In 2000, the EPA revisited regulations and monitoring requirements for the presence of radionuclides in drinking water. While most radioactive materials that are present in water supplies are naturally occurring, over time they can present considerable human health risks when allowed to reach unsafe levels in drinking water.
One such radionuclide is radium (specifically radium-226 and radium- 228), for which the EPA set the maximum contaminant level (MCL) at five picocuries per liter (pCi/L) in 1976. In 2000, the EPA re-confirmed this MCL and established regulations for monitoring of radium levels in public water systems, with a mandate for communities to plan for or reach compliance with the MCL by the end of 2007.
Radium-contaminated water is treated by passing through a fluidized ion-exchange bed of zeolite-based treatment media, a natural industrial mineral substance onto which the radium attaches.
Since this adjustment, U.S. communities large and small have more closely monitored radium levels in drinking water to comply with the revised Safe Drinking Water Act. Discovering in some cases that radium levels were above the MCL, many communities have since installed systems to mitigate the potential health risks from drinking water contaminated with radium.
Of the various technologies that exist to remove radium from drinking water, one successful approach, offered by Water Remediation Technology (WRT) of Wheat Ridge, CO, involves passing radium-contaminated water through a fluidized ion-exchange bed of zeolite-based treatment media, a natural industrial mineral substance onto which the radium attaches. At scheduled intervals, the treatment media is exchanged and disposed of in a licensed facility, reducing radium in the drinking water to a safe level in an environmentally friendly way that eliminates the risk of re-contaminating the local environment with the radium treatment residuals.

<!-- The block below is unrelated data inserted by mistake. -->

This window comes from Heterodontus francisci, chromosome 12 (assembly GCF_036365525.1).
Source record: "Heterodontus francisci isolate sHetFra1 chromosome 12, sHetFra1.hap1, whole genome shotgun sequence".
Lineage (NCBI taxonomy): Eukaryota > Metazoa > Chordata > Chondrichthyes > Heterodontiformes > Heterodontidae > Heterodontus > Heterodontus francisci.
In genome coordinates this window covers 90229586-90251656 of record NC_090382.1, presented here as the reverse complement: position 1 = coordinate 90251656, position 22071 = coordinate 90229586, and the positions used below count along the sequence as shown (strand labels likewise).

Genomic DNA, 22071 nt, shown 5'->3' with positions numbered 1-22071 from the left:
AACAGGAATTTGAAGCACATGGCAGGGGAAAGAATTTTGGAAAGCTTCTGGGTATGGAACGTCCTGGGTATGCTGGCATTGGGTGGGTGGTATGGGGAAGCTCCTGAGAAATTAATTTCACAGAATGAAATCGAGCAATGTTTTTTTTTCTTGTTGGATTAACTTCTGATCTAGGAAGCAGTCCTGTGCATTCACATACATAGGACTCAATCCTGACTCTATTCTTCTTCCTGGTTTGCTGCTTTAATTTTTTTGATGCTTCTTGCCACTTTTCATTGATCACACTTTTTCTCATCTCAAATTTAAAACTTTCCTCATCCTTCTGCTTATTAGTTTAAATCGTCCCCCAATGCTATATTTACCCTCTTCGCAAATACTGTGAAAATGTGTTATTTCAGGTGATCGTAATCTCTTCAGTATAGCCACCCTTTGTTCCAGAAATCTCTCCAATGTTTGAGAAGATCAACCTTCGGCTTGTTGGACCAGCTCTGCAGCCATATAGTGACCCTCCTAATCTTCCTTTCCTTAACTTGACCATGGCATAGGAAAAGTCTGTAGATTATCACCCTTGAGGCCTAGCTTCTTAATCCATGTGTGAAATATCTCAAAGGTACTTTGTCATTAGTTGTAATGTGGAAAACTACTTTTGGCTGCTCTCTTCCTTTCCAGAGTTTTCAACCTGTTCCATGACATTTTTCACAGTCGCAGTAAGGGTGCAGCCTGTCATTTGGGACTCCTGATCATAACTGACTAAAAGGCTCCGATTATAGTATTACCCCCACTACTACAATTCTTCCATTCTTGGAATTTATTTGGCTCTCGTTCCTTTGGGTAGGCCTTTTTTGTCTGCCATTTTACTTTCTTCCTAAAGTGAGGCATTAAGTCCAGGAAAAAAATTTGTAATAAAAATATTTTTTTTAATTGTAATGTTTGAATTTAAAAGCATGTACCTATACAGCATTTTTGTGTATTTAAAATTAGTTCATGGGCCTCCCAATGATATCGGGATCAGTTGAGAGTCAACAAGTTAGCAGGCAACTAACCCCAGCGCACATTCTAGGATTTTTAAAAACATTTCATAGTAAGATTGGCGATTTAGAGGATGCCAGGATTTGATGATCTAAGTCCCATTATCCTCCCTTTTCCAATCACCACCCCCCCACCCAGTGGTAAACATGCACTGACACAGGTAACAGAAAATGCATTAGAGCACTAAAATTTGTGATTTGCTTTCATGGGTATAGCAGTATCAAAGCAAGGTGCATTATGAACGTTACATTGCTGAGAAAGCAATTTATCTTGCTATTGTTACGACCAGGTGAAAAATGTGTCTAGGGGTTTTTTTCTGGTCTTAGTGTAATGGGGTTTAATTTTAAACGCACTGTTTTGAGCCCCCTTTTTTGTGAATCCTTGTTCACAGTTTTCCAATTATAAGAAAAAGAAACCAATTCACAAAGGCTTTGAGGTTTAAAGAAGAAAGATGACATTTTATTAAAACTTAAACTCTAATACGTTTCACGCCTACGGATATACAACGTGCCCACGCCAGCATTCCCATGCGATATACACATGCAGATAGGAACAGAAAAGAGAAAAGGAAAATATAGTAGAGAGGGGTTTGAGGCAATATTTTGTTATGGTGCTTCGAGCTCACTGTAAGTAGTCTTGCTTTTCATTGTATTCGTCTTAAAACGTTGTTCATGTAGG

Water Remediation Technology offers a pilot testing system enclosed in a trailer. The modular pilot system can also be mounted inside a treatment facility.
Each new installation of WRT’s Z-88® Radium Treatment Process begins with a pilot study to demonstrate the effectiveness of the treatment process in that region and establish design parameters for the full-scale system. Typically the pilot study will run for approximately 100- 115 days to ensure that the pilot unit successfully meets the EPA requirements for radium compliance throughout the study and to show consistency in the system overall.
A self-contained, mobile system, the pilot unit typically consists of four to eight fourinch- diameter columns measuring four vertical feet. The number of columns may vary depending on the radium concentration in the water and the length of the pilot test.
A self-contained, mobile system, the pilot unit typically consists of four to eight four-inchdiameter columns measuring four vertical feet. Each column contains approximately three feet of Z-88® treatment media. The columns are either mounted inside of the pilot trailer, which is located near the pump house, or mounted onto a small, modular frame structure that is placed inside the pump house. For the benefit of visual observation of the treatment process, columns in the pilot unit are clear. In addition, the number of columns may vary depending on the radium concentration in the water and the length of the pilot test.